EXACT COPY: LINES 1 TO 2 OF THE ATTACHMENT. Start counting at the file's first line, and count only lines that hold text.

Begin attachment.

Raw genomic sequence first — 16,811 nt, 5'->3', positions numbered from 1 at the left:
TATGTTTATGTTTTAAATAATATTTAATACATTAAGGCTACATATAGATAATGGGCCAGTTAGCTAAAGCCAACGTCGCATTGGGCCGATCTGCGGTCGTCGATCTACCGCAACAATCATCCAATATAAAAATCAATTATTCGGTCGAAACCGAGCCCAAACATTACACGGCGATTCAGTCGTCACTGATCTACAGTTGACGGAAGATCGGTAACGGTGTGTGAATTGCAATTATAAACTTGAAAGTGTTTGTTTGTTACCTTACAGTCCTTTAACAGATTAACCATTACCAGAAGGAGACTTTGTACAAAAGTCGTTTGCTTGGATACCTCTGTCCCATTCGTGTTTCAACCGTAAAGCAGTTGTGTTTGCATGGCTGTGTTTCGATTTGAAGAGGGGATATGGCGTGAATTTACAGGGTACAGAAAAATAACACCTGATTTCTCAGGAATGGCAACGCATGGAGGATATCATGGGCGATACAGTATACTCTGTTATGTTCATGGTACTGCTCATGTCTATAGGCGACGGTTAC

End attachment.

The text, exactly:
Raw genomic sequence first — 16,811 nt, 5'->3', positions numbered from 1 at the left:
TATGTTTATGTTTTAAATAATATTTAATACATTAAGGCTACATATAGATAATGGGCCAGTTAGCTAAAGCCAACGTCGCATTGGGCCGATCTGCGGTCGTCGATCTACCGCAACAATCATCCAATATAAAAATCAATTATTCGGTCGAAACCGAGCCCAAACATTACACGGCGATTCAGTCGTCACTGATCTACAGTTGACGGAAGATCGGTAACGGTGTGTGAATTGCAATTATAAACTTGAAAGTGTTTGTTTGTTACCTTACAGTCCTTTAACAGATTAACCATTACCAGAAGGAGACTTTGTACAAAAGTCGTTTGCTTGGATACCTCTGTCCCATTCGTGTTTCAACCGTAAAGCAGTTGTGTTTGCATGGCTGTGTTTCGATTTGAAGAGGGGATATGGCGTGAATTTACAGGGTACAGAAAAATAACACCTGATTTCTCAGGAATGGCAACGCATGGAGGATATCATGGGCGATACAGTATACTCTGTTATGTTCATGGTACTGCTCATGTCTATAGGCGACGGTTAC